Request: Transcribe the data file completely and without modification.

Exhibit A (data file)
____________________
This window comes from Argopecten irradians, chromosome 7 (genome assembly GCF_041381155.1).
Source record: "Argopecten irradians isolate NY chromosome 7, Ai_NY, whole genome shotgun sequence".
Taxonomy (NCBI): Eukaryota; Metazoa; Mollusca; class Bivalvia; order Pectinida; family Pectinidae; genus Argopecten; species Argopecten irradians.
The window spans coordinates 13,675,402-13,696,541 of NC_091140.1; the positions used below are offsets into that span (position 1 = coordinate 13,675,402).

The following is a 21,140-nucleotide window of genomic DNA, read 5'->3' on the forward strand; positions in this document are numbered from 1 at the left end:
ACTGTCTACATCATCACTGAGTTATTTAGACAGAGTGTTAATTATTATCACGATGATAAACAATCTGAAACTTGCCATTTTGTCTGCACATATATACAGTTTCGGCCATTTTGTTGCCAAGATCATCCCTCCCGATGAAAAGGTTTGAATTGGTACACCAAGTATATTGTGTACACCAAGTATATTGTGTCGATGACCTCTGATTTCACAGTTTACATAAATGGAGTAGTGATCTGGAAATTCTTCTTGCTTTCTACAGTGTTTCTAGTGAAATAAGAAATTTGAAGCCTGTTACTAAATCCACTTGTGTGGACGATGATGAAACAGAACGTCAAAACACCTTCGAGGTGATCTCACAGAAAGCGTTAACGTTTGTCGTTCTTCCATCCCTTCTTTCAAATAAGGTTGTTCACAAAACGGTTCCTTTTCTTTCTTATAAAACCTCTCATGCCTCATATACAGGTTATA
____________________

This window comes from Argopecten irradians, chromosome 7 (genome assembly GCF_041381155.1).
Source record: "Argopecten irradians isolate NY chromosome 7, Ai_NY, whole genome shotgun sequence".
Taxonomy (NCBI): Eukaryota; Metazoa; Mollusca; class Bivalvia; order Pectinida; family Pectinidae; genus Argopecten; species Argopecten irradians.
The window spans coordinates 13,675,402-13,696,541 of NC_091140.1; the positions used below are offsets into that span (position 1 = coordinate 13,675,402).

The following is a 21,140-nucleotide window of genomic DNA, read 5'->3' on the forward strand; positions in this document are numbered from 1 at the left end:
ACTGTCTACATCATCACTGAGTTATTTAGACAGAGTGTTAATTATTATCACGATGATAAACAATCTGAAACTTGCCATTTTGTCTGCACATATATACAGTTTCGGCCATTTTGTTGCCAAGATCATCCCTCCCGATGAAAAGGTTTGAATTGGTACACCAAGTATATTGTGTACACCAAGTATATTGTGTCGATGACCTCTGATTTCACAGTTTACATAAATGGAGTAGTGATCTGGAAATTCTTCTTGCTTTCTACAGTGTTTCTAGTGAAATAAGAAATTTGAAGCCTGTTACTAAATCCACTTGTGTGGACGATGATGAAACAGAACGTCAAAACACCTTCGAGGTGATCTCACAGAAAGCGTTAACGTTTGTCGTTCTTCCATCCCTTCTTTCAAATAAGGTTGTTCACAAAACGGTTCCTTTTCTTTCTTATAAAACCTCTCATGCCTCATATACAGGTTATA